Cosmeston Medieval Village is set to become a ghost town, with cost cutting measures set to force the centre to lose their acting staff and animals
The tourist attraction, near Penarth, is a working site set in the year 1350. Until recently paying visitors could take a tour from actors in period costume, who took on historic personas.The village has always had a selection of animals. But all this looks set to change after the proposed cuts.
Penarth Town Mayor and Vale of Glamorgan cabinet member for leisure and tourism, Anthony Ernest, said cuts to the village, which costs £150,000 to run each year, were necessary in order to meet saving targets of £50,000 a year.
“Everybody assumes we make a profit when in fact it has been run at a deficit,” Cllr Anthony said. “Its been a service we were happy to subsidise but now we have to cut back.”
In Easter the Vale of Glamorgan Council will open the village to the public for free. As part of this it is believed the site will no longer have living actors.The animals have already been rehomed. Instead visitors will be offered audio guides and the site will lose two full-time members of staff.
The good news is the village is staying open and it will be open for free,” said Cllr Anthony. “Opening up to the public without charge often raises the attendance dramatically.”
More than two hundred residents living next to the village have signed a petition against the cuts. Local campaigner 72-year-old Valerie Poole, who is organising the petition, has fond memories of the village and said they would mean the loss of a local treasure.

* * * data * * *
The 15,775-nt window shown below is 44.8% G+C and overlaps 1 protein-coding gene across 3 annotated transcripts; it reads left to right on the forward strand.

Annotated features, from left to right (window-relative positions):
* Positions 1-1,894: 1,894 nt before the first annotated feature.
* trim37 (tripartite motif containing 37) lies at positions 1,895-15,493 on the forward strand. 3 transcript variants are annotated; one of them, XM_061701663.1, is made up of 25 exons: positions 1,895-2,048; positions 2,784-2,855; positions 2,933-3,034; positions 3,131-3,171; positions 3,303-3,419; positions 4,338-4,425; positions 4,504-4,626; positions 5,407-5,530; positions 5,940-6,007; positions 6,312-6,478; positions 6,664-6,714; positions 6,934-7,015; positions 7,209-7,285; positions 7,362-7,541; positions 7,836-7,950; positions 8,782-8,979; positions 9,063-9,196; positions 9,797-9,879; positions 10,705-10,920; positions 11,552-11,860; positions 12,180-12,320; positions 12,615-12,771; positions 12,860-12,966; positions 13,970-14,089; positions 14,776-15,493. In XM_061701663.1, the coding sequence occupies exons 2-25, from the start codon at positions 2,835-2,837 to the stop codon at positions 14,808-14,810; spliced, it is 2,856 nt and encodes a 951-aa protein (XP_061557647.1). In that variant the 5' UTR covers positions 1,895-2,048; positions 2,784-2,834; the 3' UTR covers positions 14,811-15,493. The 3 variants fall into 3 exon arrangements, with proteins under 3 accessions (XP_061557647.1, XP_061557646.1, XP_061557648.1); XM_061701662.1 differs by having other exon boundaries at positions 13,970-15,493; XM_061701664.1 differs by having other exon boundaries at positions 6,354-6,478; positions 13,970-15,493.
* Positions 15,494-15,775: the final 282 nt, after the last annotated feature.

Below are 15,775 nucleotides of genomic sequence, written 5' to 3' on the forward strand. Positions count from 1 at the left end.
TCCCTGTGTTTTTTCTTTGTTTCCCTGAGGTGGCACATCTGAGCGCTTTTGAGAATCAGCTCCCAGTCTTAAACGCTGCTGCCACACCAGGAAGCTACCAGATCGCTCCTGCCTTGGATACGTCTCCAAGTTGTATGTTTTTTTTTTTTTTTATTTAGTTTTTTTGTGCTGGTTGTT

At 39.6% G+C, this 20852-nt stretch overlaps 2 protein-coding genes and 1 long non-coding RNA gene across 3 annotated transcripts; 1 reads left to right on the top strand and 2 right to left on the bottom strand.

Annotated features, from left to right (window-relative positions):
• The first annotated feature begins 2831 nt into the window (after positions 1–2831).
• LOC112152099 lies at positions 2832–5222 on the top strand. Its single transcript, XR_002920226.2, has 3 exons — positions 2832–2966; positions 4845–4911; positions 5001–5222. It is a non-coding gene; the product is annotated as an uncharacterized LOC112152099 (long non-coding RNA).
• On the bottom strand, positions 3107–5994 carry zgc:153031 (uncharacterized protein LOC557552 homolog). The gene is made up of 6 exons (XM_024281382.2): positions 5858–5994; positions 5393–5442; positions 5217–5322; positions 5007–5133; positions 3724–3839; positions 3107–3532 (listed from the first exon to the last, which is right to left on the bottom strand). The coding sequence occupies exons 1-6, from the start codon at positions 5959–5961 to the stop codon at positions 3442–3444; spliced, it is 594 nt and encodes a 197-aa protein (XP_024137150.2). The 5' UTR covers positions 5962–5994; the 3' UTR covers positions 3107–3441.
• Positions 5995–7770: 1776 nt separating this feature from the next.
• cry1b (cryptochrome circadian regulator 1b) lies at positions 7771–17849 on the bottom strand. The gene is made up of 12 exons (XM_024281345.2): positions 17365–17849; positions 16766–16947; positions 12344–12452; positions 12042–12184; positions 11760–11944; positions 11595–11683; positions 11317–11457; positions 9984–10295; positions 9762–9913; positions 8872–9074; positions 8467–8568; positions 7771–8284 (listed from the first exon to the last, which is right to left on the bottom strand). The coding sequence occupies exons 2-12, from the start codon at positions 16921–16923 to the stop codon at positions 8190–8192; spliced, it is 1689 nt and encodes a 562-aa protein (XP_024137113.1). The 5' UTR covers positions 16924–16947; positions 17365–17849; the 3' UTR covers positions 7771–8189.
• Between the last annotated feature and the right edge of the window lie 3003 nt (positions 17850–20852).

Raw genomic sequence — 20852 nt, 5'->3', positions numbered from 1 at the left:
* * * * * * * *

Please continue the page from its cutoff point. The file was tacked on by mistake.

It’s something people have always been fond of,” she said. “On bank holidays they had booths with different craftsmen in. You could actually eat the bread of the baker, it was beautiful. I have taken visitors from Canada and Australia there and they think it’s a gem.”
Valerie, who has lived in Penarth for 50 years, has never run a campaign before. Last week she started collecting signatures by walking around Cosmeston. “I should have started this ages ago but I kept hoping someone else would,” she said. “I’m surprised by people who don’t know what is going on, we need to raise the profile of things.”
The changes will also affect John Hines, professor of archaeology at Cardiff University, who was consulted as part of the new plans early last year. His students often work at the village, which contains important evidence of the Norman conquest of Wales in the early 12th century.
John, who first started work on the site in 2005, said he would miss the expertise of staff who could assist with archaeological finds. “There was a great deal of practical knowledge about living in a medieval village,” he said. “Often there was somebody who could tell us what we had found and explain it to members of the public.”
Instead John is looking to for funding to carry on working at the site. One idea is to secure a heritage grant to establish a Welsh archaeological summer school. “I can say that I am disappointed that we haven’t managed to get a much more constructive plan than was on the table initially,” he said. “But I don’t think that campaigning to turn the clock back will get us anywhere.”